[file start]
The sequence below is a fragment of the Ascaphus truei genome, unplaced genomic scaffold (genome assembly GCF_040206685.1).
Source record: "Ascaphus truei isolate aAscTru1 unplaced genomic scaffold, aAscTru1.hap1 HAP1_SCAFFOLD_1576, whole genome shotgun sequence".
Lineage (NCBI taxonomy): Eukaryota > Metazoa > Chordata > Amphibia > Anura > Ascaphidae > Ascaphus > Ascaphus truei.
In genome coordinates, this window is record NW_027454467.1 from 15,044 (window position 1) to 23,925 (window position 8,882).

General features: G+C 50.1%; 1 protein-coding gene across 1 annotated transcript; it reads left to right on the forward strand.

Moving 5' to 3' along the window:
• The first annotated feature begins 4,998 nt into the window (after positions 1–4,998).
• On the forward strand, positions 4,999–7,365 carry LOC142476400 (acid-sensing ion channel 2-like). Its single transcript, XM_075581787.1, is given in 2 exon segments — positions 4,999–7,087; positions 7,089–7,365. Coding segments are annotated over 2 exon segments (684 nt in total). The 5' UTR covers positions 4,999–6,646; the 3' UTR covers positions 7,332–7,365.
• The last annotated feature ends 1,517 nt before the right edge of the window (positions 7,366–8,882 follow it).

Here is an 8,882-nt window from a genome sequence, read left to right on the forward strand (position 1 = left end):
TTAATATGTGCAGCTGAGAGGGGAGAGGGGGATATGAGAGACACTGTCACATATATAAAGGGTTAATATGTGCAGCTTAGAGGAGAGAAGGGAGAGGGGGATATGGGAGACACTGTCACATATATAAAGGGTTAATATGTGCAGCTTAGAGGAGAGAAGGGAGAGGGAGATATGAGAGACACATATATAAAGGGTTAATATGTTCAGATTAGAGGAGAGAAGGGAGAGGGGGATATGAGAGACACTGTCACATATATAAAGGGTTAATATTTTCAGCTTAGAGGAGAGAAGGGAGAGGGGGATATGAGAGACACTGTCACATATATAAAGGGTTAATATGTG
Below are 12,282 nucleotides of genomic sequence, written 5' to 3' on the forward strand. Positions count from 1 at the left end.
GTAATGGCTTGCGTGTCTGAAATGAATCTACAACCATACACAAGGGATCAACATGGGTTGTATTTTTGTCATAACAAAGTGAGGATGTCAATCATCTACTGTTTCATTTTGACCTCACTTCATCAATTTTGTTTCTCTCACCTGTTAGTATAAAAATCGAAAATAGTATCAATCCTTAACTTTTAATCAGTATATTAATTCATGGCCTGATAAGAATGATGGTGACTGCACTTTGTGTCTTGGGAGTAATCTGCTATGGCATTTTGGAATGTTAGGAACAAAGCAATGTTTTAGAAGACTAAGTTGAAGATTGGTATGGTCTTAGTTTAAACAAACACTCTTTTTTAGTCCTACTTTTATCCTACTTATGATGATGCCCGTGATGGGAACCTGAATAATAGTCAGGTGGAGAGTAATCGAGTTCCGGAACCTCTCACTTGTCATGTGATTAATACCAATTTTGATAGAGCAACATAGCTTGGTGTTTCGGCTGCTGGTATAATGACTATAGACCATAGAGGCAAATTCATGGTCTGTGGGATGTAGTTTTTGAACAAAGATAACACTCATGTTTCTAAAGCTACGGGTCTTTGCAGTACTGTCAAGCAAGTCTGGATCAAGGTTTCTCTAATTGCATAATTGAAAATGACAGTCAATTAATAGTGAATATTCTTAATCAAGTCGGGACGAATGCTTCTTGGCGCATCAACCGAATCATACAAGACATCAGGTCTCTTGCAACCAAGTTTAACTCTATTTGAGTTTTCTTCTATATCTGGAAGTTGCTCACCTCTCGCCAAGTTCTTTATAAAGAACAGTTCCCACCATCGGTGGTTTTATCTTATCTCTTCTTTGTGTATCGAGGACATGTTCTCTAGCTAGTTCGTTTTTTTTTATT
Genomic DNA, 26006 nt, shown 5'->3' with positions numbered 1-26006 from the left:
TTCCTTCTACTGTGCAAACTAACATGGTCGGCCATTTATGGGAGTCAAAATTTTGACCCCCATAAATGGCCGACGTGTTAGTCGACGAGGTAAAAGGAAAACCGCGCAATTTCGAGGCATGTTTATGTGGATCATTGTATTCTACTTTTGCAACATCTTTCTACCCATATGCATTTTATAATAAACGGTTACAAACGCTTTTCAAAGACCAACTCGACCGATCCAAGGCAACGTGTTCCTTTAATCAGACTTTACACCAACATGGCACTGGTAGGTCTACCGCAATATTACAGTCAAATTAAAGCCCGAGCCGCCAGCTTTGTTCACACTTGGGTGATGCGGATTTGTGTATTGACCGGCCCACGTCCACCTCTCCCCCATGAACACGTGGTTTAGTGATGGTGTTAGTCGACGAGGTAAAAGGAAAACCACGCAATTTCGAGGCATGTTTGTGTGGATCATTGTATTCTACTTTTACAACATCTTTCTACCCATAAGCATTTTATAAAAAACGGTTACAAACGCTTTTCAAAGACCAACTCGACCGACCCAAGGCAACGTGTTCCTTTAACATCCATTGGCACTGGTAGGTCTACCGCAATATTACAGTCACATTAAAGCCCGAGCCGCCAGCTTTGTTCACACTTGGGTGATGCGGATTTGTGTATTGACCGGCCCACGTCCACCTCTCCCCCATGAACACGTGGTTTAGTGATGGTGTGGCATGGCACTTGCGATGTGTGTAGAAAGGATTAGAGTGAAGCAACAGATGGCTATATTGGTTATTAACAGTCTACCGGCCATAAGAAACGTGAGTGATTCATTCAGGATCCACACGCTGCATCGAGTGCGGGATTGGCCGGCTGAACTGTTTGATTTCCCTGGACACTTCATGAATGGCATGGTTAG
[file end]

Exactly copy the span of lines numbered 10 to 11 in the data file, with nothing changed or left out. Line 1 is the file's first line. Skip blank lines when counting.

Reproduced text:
Here is an 8,882-nt window from a genome sequence, read left to right on the forward strand (position 1 = left end):
TTAATATGTGCAGCTGAGAGGGGAGAGGGGGATATGAGAGACACTGTCACATATATAAAGGGTTAATATGTGCAGCTTAGAGGAGAGAAGGGAGAGGGGGATATGGGAGACACTGTCACATATATAAAGGGTTAATATGTGCAGCTTAGAGGAGAGAAGGGAGAGGGAGATATGAGAGACACATATATAAAGGGTTAATATGTTCAGATTAGAGGAGAGAAGGGAGAGGGGGATATGAGAGACACTGTCACATATATAAAGGGTTAATATTTTCAGCTTAGAGGAGAGAAGGGAGAGGGGGATATGAGAGACACTGTCACATATATAAAGGGTTAATATGTG